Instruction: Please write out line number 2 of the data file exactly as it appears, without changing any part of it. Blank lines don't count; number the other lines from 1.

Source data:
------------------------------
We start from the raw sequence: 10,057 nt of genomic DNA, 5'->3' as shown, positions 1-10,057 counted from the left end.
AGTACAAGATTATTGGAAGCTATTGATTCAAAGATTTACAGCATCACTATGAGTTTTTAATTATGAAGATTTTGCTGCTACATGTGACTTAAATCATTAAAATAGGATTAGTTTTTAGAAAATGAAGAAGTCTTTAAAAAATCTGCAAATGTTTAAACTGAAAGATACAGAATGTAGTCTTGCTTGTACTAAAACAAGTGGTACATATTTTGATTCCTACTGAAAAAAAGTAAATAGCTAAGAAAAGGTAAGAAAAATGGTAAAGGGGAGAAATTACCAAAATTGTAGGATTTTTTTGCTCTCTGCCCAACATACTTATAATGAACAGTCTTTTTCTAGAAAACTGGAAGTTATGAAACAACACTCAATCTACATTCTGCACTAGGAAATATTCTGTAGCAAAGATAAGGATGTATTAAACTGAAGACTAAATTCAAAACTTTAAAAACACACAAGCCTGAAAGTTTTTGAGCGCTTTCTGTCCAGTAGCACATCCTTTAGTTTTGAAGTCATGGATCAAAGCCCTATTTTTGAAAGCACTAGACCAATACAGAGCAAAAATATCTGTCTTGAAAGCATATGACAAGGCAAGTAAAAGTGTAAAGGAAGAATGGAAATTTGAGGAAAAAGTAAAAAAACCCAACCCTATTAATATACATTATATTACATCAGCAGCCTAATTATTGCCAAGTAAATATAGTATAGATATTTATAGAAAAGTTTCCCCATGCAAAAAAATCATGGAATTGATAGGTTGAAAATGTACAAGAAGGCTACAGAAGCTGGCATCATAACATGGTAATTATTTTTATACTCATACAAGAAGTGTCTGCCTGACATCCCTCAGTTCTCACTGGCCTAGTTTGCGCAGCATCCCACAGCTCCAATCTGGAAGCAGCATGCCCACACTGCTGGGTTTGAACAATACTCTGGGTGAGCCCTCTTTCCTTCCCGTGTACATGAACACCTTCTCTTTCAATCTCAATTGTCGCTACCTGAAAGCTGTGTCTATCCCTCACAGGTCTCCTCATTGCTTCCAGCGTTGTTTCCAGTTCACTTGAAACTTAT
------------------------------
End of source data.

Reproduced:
AGTACAAGATTATTGGAAGCTATTGATTCAAAGATTTACAGCATCACTATGAGTTTTTAATTATGAAGATTTTGCTGCTACATGTGACTTAAATCATTAAAATAGGATTAGTTTTTAGAAAATGAAGAAGTCTTTAAAAAATCTGCAAATGTTTAAACTGAAAGATACAGAATGTAGTCTTGCTTGTACTAAAACAAGTGGTACATATTTTGATTCCTACTGAAAAAAAGTAAATAGCTAAGAAAAGGTAAGAAAAATGGTAAAGGGGAGAAATTACCAAAATTGTAGGATTTTTTTGCTCTCTGCCCAACATACTTATAATGAACAGTCTTTTTCTAGAAAACTGGAAGTTATGAAACAACACTCAATCTACATTCTGCACTAGGAAATATTCTGTAGCAAAGATAAGGATGTATTAAACTGAAGACTAAATTCAAAACTTTAAAAACACACAAGCCTGAAAGTTTTTGAGCGCTTTCTGTCCAGTAGCACATCCTTTAGTTTTGAAGTCATGGATCAAAGCCCTATTTTTGAAAGCACTAGACCAATACAGAGCAAAAATATCTGTCTTGAAAGCATATGACAAGGCAAGTAAAAGTGTAAAGGAAGAATGGAAATTTGAGGAAAAAGTAAAAAAACCCAACCCTATTAATATACATTATATTACATCAGCAGCCTAATTATTGCCAAGTAAATATAGTATAGATATTTATAGAAAAGTTTCCCCATGCAAAAAAATCATGGAATTGATAGGTTGAAAATGTACAAGAAGGCTACAGAAGCTGGCATCATAACATGGTAATTATTTTTATACTCATACAAGAAGTGTCTGCCTGACATCCCTCAGTTCTCACTGGCCTAGTTTGCGCAGCATCCCACAGCTCCAATCTGGAAGCAGCATGCCCACACTGCTGGGTTTGAACAATACTCTGGGTGAGCCCTCTTTCCTTCCCGTGTACATGAACACCTTCTCTTTCAATCTCAATTGTCGCTACCTGAAAGCTGTGTCTATCCCTCACAGGTCTCCTCATTGCTTCCAGCGTTGTTTCCAGTTCACTTGAAACTTAT